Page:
Getting to be No. 1 is one thing; staying there is quite another.
Honda found that out the hard way when it launched the ninth generation of the Civic back in 2012.
There was some wariness before that launch, given the news that Honda had discontinued the Civic in Japan. Would that translate to less attention (out of sight, out of mind) to the product here?
It did. That Civic got lackluster reviews at best, leading to an extensive freshening a year later.
It was a disappointment for Civic-minded consumers. And there are a lot of them. Civic has sold nearly 22 million units worldwide since it was introduced in 1973. And more than 10 million of those were in the United States.
The tenth generation couldn’t arrive fast enough. Honda acknowledged that, saying the company was seeking a “dynamic rejuvenation’’ of the Civic to put it “in a league of its own.’’
Through the first 11 months of 2015, Toyota’s Corolla was the best-selling compact in the United States (330,887 units) with the Civic No. 2 at 301,588.
And it’s not only Toyota that’s gunning for this market. Hyundai’s Elantra is No. 3 in the segment with 227,464 sales—with a redesigned model about to hit showrooms. They’re followed by the Chevrolet Cruze (209,753), Ford Focus (191,473), and Nissan Sentra (183,749).
The message at Honda was simple: Regain the Civic’s mojo.
Story continues after gallery
Honda Civic and other redesigned cars for 2016
Have they succeeded? It says here that the new Civic truly is a “we didn’t see THIS coming’’ type of pleasant surprise.
As always, you, the consumer, will be the judge, but we’re as pleased with the new Civic as we were disappointed with its predecessor.
The Civic is an important vehicle for Honda, serving as the main gateway into the brand and accounting for 23 percent of sales. It joins with the midsize Accord and CR-V crossover to account for a million sales annually
The 2016 Civic manages edgier styling on the outside and a more upscale look in the larger passenger cabin. A lower side character line combines with slightly bulging fenders to produce a sporty look and encloses a wider track for the wheels.
Indeed, a week with today’s test car—the 2016 Honda Civic 1.5T EX—put it among the leaders as we contemplate buying a new “Snowbird Sleigh’’ to drive south for part of future winters.
Our test vehicle had a bottom line of $24,035, a bit high for a compact, but this trim level was attractive to us for two reasons.
One is that it has Civic’s new 1.5-liter turbocharged engine, which produces 174 horsepower and 162 lb.-ft. of torque. The vehicle feels nimble and quick. It also regularly got better than 40 miles per gallon on highway trips and still was in the 36-37 mpg range in traffic.
The second is that it had the new Honda Sensing safety package with adaptive cruise control (ACC), a collision mitigation braking system (CMBS), forward collision warning (FCW), lane departure warning (LDW), lane keeping assist (LKAS), and road departure mitigation (RDM). We experienced all of those at work except the road departure.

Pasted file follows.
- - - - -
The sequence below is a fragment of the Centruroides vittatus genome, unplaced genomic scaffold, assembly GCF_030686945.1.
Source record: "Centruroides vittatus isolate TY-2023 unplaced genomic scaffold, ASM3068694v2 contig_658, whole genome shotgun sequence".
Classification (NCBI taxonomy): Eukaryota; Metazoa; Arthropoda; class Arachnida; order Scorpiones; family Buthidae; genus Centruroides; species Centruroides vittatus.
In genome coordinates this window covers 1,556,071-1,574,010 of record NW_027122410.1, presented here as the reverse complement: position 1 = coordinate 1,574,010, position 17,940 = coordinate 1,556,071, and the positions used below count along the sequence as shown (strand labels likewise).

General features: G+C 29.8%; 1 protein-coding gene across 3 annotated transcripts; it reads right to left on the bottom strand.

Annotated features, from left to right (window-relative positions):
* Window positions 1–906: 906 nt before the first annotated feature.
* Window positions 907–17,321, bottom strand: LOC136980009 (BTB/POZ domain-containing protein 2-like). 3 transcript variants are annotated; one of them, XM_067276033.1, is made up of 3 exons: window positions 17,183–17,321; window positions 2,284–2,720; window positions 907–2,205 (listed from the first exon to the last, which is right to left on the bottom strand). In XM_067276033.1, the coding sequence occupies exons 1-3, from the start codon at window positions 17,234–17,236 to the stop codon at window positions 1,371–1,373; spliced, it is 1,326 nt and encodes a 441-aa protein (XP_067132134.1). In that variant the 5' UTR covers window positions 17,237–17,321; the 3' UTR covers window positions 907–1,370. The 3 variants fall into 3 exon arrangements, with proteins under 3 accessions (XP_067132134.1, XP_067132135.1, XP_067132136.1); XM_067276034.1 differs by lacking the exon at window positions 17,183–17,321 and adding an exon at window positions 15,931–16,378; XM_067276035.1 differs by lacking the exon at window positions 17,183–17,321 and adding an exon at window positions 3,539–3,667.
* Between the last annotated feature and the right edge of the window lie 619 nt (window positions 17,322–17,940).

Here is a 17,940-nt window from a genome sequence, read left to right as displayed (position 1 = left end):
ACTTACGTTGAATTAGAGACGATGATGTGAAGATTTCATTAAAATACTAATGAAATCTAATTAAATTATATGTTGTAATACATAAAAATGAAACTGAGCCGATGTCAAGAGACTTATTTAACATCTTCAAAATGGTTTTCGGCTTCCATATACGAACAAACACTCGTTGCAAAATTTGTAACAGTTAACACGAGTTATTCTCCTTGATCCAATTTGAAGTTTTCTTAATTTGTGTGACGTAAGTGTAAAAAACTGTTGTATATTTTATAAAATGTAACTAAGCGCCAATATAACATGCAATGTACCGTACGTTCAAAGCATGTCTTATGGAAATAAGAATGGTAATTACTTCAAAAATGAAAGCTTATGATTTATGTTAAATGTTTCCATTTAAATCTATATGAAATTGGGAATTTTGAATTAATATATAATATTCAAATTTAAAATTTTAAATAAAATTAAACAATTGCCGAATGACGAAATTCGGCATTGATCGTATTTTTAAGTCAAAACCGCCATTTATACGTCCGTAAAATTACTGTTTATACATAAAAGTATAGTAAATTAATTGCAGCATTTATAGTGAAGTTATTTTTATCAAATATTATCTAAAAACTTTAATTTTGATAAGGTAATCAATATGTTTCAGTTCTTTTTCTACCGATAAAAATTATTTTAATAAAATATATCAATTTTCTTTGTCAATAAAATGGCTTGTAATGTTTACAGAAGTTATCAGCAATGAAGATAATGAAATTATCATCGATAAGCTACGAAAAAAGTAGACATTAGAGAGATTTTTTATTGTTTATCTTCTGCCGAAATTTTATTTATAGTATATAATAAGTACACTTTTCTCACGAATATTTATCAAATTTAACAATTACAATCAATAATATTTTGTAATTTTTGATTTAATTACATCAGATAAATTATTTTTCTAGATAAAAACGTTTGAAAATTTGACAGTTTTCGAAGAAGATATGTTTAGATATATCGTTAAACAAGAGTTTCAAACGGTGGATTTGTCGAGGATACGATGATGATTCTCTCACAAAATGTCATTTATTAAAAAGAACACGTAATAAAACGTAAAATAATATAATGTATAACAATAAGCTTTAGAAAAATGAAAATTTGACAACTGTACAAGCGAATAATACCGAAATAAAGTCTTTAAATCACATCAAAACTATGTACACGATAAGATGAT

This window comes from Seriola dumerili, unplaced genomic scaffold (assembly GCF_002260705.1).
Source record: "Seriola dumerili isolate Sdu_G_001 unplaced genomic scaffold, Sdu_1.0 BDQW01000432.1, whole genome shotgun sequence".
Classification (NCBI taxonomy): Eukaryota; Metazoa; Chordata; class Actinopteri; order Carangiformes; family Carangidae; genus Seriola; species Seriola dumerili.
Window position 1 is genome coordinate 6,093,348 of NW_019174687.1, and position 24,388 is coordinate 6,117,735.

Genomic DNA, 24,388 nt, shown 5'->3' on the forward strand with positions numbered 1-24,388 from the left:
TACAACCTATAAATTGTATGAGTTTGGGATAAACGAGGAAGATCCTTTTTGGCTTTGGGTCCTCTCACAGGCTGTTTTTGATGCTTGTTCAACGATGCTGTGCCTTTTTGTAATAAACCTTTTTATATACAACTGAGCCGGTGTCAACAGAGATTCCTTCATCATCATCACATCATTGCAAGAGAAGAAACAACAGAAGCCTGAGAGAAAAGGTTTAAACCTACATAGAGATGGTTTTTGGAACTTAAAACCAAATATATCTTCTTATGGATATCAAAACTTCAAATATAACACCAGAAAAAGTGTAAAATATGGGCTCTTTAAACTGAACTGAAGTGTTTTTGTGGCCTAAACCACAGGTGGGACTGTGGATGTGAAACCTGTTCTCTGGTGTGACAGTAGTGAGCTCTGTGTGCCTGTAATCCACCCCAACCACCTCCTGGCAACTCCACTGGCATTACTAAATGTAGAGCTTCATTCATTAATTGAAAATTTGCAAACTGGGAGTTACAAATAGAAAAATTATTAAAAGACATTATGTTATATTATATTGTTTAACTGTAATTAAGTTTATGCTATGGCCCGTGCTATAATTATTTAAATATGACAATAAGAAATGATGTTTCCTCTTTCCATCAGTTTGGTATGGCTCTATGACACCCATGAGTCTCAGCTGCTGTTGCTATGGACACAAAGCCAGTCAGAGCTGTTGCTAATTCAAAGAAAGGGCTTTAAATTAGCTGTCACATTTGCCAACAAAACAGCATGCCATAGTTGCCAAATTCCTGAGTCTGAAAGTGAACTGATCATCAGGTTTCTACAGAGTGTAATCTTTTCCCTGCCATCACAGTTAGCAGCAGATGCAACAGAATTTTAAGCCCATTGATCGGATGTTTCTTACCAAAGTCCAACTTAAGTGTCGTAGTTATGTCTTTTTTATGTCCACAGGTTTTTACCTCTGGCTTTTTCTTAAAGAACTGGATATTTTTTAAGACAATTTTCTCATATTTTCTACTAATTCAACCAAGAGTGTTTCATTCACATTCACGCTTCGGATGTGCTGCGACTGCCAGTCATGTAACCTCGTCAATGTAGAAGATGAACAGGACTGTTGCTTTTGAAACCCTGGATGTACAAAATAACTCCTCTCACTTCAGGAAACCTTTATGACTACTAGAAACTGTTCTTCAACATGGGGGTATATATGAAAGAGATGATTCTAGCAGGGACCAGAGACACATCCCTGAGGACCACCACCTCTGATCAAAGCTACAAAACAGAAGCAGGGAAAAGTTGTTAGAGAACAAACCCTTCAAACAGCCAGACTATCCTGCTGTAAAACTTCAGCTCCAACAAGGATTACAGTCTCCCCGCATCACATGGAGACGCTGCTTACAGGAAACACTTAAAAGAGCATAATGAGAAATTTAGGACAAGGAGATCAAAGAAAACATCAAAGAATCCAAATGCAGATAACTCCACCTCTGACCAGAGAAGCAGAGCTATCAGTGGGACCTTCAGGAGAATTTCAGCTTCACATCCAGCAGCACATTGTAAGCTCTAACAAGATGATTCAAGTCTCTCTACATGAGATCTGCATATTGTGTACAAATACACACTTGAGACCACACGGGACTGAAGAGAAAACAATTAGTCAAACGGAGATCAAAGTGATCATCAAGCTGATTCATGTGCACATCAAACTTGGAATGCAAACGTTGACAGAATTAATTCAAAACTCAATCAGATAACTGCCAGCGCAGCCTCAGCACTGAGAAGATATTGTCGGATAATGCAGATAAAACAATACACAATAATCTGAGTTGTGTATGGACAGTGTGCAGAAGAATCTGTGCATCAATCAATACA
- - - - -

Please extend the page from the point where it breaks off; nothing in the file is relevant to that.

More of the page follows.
That system uses a camera high on the windshield to identify both solid and painted lanes. It will use the electric power steering to help the Civic stay in lane and, if necessary, apply braking force. Besides audible and visual (on the driver display) warnings, the RDM also can be owner-programmed to add a steering wheel shake to the warning lineup.
The Civic is coming to market too late to be included in the initial IIHS safety testing, but Honda officials are confident it will earn Top Safety Pick+ status.
Civic is available in the base LX, then steps up to EX, EX-T (turbo), EX-L (leather), and top-of-the-line Touring. A manual transmission is available only with the LX trim. A new 2.0-liter base engine (158 HP) powers the LX and EX trims.
The 1.5-liter turbo—the turbo is a first for Honda—comes in the top three trim levels along with a CVT (continuously variable transmission). The two engines, at least for now, have both the most power and best fuel economy of the compact segment’s sales leaders.
On the road, we liked the precise feel of the electric-assisted steering, the overall refinement (that elusive term), the quiet cabin, and the stability of the vehicle at highway speeds. The ride with the 17-inch wheels is in line with the Civic’s sporty ambitions, but the 16-inch tires on lower trims may offer a softer ride.
The fabric interior (with heated seats) in our test car matched the console and armrests but didn’t seem quite as nice as some we’ve encountered. The center console has a sliding top/armrest and deep storage with an adjustable tray.
Honda’s infotainment system is straightforward. Phones pair readily and the sound system was up to Honda standards. However, it is all swipe and touch screen, meaning that this driver had to remove his gloves to change stations.
The only real surprise going forward will be if Civic doesn’t reclaim the segment sales lead.
And, for those of us who like hatchbacks, Honda says one is coming later in the year.
2016 Honda Civic EX With Sensing
Price, base/as tested (with destination): $24,035/$24,035. Fuel economy, EPA estimated: 31 city/42 highway/35 combined. Fuel economy, Globe observed: 39.3. Drivetrain: 1.5-liter turbocharged 4-cylinder engine, CVT, front-wheel-drive. Body: 5-passenger sedan.
Horsepower: 174. Torque: 162 lb.-ft. Overall length: 182.3 in. Wheelbase: 106.3 in. Height: 55.7 in. Width: 70.9 in. Curb weight: 2,795 lbs.
Powertrain, cabin size, and quietness; refined ride.
Ride may be a bit firm for some, no knobs on audio system, fabric interior a bit below rest of vehicle quality.
THE BOTTOM LINE
Civic is the once and likely future segment champ.
Chevrolet Cruze, Dodge Dart, Ford Focus, Hyundai Elantra, Kia Forte, Mazda3, Nissan Sentra, Subaru Impreza, Toyota Corolla, VW Jetta.